A good way to think of these hoisted controller objects as encapsulated (state+events) you can use to add features to your controller (e.g. ViewModel, stateful composable) without having to wire up primitive state/events yourself (edited)

Posted 2021-05-01, based on

Why is @Composable an Annotation?

Altynbek Nurtaza asked a question that comes up from time to time:

Hi everyone! in the videos people say composable functions are very similar to suspend functions. why is Composable a annotation rather than a kotlin keyword?

…[one] possible reason is that they didn’t reserve it: if a developer has a variable called “composable” in their code, they will potentially need to rewrite lot’s of code

Google’s Adam Powell pointed out that this is not the reason:

nah, to use another analogy with suspend, you can name variables suspend in your code too and there’s no issue. Kotlin has a lot of “soft keywords” like this that are only keywords in particular contexts, not at a super low level of lexical analysis.

You can read more about Kotlin’s soft keywords in the Kotlin docs.

Instead, the reason is what Albert Chang offered:

I believe it’s because adding a keyword is a huge language design change and can’t be done by a compiler plugin.

That led to a clarification from JetBrains’ Roman Elizarov (formerly Chief Coroutines Cook, and now King of All Kotlin):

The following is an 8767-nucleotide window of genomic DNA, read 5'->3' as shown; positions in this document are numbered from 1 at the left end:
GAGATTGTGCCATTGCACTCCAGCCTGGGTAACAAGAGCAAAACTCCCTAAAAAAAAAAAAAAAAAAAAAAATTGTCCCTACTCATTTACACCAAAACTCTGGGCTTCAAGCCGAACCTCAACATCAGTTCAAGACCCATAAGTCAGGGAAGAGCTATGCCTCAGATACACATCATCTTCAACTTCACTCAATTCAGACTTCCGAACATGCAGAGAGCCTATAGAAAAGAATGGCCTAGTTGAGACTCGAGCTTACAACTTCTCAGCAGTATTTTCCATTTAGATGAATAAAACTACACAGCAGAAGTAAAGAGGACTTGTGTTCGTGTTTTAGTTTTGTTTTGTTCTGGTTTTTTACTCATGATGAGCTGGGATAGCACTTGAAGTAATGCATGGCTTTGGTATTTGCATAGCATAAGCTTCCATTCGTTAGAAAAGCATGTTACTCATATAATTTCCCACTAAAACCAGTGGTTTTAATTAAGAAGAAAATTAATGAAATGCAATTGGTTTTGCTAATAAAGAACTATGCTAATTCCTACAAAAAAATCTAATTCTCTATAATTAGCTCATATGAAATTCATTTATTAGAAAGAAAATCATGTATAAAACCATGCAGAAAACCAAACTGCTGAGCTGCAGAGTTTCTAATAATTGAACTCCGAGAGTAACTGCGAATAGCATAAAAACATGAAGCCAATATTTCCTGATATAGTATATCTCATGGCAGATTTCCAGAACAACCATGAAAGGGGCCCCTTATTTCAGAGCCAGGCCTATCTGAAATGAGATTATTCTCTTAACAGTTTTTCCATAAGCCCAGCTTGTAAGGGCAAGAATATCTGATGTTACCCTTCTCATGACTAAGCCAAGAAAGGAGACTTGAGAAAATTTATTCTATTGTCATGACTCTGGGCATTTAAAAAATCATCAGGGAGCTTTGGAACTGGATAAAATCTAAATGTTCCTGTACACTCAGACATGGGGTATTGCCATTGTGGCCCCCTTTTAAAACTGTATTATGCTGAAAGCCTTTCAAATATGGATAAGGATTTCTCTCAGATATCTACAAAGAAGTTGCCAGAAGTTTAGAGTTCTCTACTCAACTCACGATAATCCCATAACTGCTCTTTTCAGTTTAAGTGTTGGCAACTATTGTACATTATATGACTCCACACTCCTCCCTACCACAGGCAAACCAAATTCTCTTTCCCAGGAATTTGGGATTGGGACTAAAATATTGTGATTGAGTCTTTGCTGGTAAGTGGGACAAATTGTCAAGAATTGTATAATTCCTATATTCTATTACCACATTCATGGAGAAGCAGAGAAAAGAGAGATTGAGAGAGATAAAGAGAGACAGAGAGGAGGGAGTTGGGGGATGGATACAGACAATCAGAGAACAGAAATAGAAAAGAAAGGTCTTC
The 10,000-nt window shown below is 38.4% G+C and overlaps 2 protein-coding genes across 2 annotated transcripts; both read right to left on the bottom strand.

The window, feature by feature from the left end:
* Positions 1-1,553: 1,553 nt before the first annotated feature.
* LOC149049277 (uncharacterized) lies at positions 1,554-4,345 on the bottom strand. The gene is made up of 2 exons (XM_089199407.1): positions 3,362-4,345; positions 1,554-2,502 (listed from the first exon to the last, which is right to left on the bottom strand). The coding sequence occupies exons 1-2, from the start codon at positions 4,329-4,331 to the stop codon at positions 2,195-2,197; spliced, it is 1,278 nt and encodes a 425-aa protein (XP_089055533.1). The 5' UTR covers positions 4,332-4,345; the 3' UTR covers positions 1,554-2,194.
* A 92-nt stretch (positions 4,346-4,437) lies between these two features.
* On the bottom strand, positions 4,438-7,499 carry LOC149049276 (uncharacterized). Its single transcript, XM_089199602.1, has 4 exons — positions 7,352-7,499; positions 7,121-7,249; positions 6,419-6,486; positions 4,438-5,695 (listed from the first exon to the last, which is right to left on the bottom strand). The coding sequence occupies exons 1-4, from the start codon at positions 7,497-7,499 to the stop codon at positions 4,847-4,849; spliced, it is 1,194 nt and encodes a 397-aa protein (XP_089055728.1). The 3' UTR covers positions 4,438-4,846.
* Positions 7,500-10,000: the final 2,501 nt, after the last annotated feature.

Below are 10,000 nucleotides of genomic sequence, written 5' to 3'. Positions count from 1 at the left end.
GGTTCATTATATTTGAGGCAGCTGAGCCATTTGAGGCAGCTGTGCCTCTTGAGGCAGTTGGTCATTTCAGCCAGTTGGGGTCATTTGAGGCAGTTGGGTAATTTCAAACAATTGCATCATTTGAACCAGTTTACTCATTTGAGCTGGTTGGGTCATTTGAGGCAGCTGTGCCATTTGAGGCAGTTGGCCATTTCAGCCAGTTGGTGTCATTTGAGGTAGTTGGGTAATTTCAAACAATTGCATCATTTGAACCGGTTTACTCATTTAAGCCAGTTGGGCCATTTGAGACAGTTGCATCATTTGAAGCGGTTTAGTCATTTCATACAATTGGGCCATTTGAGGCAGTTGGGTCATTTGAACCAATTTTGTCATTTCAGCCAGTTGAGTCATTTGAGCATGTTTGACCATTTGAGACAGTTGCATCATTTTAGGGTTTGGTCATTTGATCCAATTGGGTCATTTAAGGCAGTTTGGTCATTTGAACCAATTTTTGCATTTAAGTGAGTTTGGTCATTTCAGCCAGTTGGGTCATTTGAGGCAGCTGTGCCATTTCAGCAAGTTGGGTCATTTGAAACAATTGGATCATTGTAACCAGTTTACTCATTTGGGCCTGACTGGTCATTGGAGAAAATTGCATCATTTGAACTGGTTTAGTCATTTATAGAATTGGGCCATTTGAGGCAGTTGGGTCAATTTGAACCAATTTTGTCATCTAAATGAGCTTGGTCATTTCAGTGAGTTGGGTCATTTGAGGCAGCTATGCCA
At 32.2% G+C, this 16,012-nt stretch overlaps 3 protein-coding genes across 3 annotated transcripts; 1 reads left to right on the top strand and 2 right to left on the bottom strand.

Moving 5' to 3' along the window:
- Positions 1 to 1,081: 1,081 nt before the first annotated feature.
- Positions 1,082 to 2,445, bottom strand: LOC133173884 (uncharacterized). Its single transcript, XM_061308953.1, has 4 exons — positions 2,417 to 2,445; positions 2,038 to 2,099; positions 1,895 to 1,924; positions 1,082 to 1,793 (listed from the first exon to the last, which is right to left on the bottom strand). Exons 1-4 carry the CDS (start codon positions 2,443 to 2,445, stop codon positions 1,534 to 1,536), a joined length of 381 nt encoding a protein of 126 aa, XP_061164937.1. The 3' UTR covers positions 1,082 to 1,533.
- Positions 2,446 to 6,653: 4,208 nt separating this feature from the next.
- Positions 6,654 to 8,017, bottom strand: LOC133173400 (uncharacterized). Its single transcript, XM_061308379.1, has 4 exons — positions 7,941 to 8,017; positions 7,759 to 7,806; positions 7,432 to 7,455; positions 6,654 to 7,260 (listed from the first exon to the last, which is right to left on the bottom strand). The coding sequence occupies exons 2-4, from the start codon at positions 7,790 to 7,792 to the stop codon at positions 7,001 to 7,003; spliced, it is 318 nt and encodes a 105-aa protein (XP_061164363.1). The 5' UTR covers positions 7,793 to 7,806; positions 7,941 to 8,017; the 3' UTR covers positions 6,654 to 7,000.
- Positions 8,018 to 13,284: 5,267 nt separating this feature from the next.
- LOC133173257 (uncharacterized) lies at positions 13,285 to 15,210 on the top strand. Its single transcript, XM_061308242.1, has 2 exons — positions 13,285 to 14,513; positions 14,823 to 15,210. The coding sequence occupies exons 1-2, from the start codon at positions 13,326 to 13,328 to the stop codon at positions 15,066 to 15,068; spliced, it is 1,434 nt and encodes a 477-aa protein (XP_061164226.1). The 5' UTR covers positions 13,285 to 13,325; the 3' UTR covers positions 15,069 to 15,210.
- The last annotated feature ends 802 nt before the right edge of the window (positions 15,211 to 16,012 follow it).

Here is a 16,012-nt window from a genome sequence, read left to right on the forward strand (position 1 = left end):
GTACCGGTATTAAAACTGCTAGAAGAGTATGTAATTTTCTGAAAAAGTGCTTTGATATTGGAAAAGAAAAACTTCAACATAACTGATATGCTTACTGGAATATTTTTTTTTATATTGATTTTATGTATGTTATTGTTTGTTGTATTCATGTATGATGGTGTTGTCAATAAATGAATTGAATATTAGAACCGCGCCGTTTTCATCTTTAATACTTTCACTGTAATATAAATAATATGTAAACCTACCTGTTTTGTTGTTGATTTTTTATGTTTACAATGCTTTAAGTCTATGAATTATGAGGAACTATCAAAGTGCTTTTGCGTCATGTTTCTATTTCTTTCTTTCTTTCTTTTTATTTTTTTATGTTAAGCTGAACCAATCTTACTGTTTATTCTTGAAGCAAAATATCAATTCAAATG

It might be a great idea to have this kind of keyword in the language in the future, but it will take a huge amount of work. And this work is not about adding support for a new context-sensitive keyword (that’s trivial). It is the work of unbundling and abstracting of language support from the runtime library (just like it was done for coroutines).

In the end, the only(?) true language change for coroutines was introducing suspend as a keyword — most of the rest was handled by a library. That is extraordinarily tricky to pull off and probably only came about because coroutines were being developed by the same firm that maintains the language itself. Turning @Composable into composable would be another leap: allowing arbitrary third parties (e.g., Google) to define new soft keywords (composable) as part of a Kotlin compiler plugin. It sounds like this actually is being considered, but it remains to be seen if Google would migrate Compose to it if this capability is offered in the future.

Posted 2021-04-25, based on


Older “One Off the Slack” articles can be found in the archives.